Builder’s Joinery imports rise 27.1%

The value of imports of Builder’s Joinery increased 27.1% for the year-ended August 2015. Total imports were valued at AUD410.7M, up from AUD323.2M for the year-ended August 2014. Over the same period, the Australian Dollar depreciated approximately 21%, raising the possibility that the amount of actual product entering the country did not change near as much.

The chart below shows the long and sustained lift in imports, through to August 2015. On a month to monthly comparison basis, imports in August 2015 were valued at AUD37.5M, up 28.4% from August 2014. 


To go straight to the dashboard and take a closer look at the data, click here.

The simplest conclusions can be drawn from this data alone. The long and sustained residential dwelling boom is fuelling the need for various forms of builder’s joinery, at least some of which is imported.

However, there is more detailed analysis available, via the FWPA Data Dashboard. The chart below shows imports for August 2015, compared against those for August 2014, for each of the eleven main products/sub-grades that make up builder’s joinery.


To go straight to the dashboard and take a closer look at the data, click here.

This data appears to show that most of the grades of builder’s joinery experienced growth for the year-ended August 2015, compared with the prior corresponding period.

While that is broadly true, the value of imports of some joinery products have exploded, albeit off some lower bases, as the table below shows.

  YE Aug ’14 (AUD’000) YE Aug ’15 (AUD’000) YoY % Change
Windows 10,522.0 11,080.1 5.3
Doors 50,864.6 63,931.7 25.7
Shuttering 6.0 492.9 8,115.0
Shingles & Shakes 376.0 438.6 16.6
Wooden Posts & Beams (LVL, I Beams) 71,467.3 99,173.4 38.8
Wooden Flooring Panels (Mosaic) 3.9 106.2 2,623.1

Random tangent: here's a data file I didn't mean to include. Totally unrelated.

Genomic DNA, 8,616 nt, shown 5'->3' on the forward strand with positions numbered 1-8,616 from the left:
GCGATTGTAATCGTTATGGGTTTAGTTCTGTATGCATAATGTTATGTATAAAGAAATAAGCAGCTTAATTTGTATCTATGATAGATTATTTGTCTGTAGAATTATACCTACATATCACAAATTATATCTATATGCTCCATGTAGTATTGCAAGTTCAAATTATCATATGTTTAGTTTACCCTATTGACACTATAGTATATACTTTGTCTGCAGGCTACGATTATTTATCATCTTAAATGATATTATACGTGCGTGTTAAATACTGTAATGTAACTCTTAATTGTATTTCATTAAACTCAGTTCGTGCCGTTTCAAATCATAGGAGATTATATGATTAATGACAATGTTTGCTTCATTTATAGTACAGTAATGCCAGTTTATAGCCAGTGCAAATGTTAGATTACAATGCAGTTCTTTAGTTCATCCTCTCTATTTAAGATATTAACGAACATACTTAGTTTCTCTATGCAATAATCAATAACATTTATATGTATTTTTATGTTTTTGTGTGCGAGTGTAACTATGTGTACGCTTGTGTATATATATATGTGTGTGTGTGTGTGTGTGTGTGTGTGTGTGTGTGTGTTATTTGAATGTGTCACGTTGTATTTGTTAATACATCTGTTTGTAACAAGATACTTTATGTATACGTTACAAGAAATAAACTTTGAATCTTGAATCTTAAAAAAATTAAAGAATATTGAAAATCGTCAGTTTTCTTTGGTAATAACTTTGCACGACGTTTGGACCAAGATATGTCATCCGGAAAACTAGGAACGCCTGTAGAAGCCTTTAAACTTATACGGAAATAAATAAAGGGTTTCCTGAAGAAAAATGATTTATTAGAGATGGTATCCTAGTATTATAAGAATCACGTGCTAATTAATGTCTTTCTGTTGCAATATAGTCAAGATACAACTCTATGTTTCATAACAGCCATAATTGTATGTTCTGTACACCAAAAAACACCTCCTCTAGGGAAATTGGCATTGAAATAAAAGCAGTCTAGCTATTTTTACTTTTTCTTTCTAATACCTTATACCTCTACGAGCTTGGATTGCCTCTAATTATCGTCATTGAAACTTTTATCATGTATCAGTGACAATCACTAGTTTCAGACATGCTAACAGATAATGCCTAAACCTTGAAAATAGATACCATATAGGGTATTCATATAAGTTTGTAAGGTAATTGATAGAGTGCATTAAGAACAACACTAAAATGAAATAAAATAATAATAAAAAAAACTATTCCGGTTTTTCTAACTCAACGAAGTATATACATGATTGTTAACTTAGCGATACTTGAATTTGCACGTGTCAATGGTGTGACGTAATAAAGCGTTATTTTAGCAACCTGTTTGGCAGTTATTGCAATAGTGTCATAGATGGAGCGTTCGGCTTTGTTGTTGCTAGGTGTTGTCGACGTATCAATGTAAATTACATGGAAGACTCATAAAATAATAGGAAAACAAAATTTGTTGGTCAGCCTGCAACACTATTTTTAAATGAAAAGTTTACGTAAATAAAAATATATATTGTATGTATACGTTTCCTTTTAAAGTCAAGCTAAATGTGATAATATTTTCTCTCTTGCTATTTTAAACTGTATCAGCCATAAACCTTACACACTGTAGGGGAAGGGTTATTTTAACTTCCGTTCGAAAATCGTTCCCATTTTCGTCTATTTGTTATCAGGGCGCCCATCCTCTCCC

Wooden Flooring Panels (Parquet) 5,974.5 16,273.0 172.4

* Excludes some products (mainly parquetry types)

It is tempting to examine those products that have experienced the strongest import growth over the year ended August 2015, but they really do not tell the full story.  The increase in the value of imported ‘Shuttering’ might look amazing, but the product still saw imports worth less and AUD0.5 million.

The biggest changes in a total value sense were for Wooden Posts & Beams such as LVL and I Beams. Imports came within a shipment load of AUD100 million for the year, growing at a very solid 38.8% compared with the prior year. The result was similar for Doors, the value of imports of which rose 25.7% over the same period.

The simple conclusion is that following on from sustained record housing approvals, Australia has experienced sustained record house building and therefore, imports of structural posts and beams, doors and in fact, every type of building product.

An examination of the imports of Wooden Posts & Beams shows, as the chart below details, quite comprehensive and consistent growth since around the end of 2013.


To go straight to the dashboard and take a closer look at the data, click here.

Leaving aside inevitable cycles, the value of imports have grown strongly, as the year-end data line shows, with the largest ever month of imports was June 2015, when imports totaled AUD11,328.9 million.

Supplies of these increasingly engineered products are, unsurprisingly, largely from developed countries. The USA dominates, supplying AUD66,197.9 million of product for the year ended August 2015, dwarfing all other countries. Supplies from the USA accounted for exactly two-thirds (66.7%) of the total for the year.

Well behind that was New Zealand, which supplied AUD8.1 million and Canada, AUD7.7 million over the same period. 

What will be of interest over the coming months is the extent to which the value of Builder’s Joinery imports continue to grow. It is not a leading indicator, but its clearly important to the total built environment sector.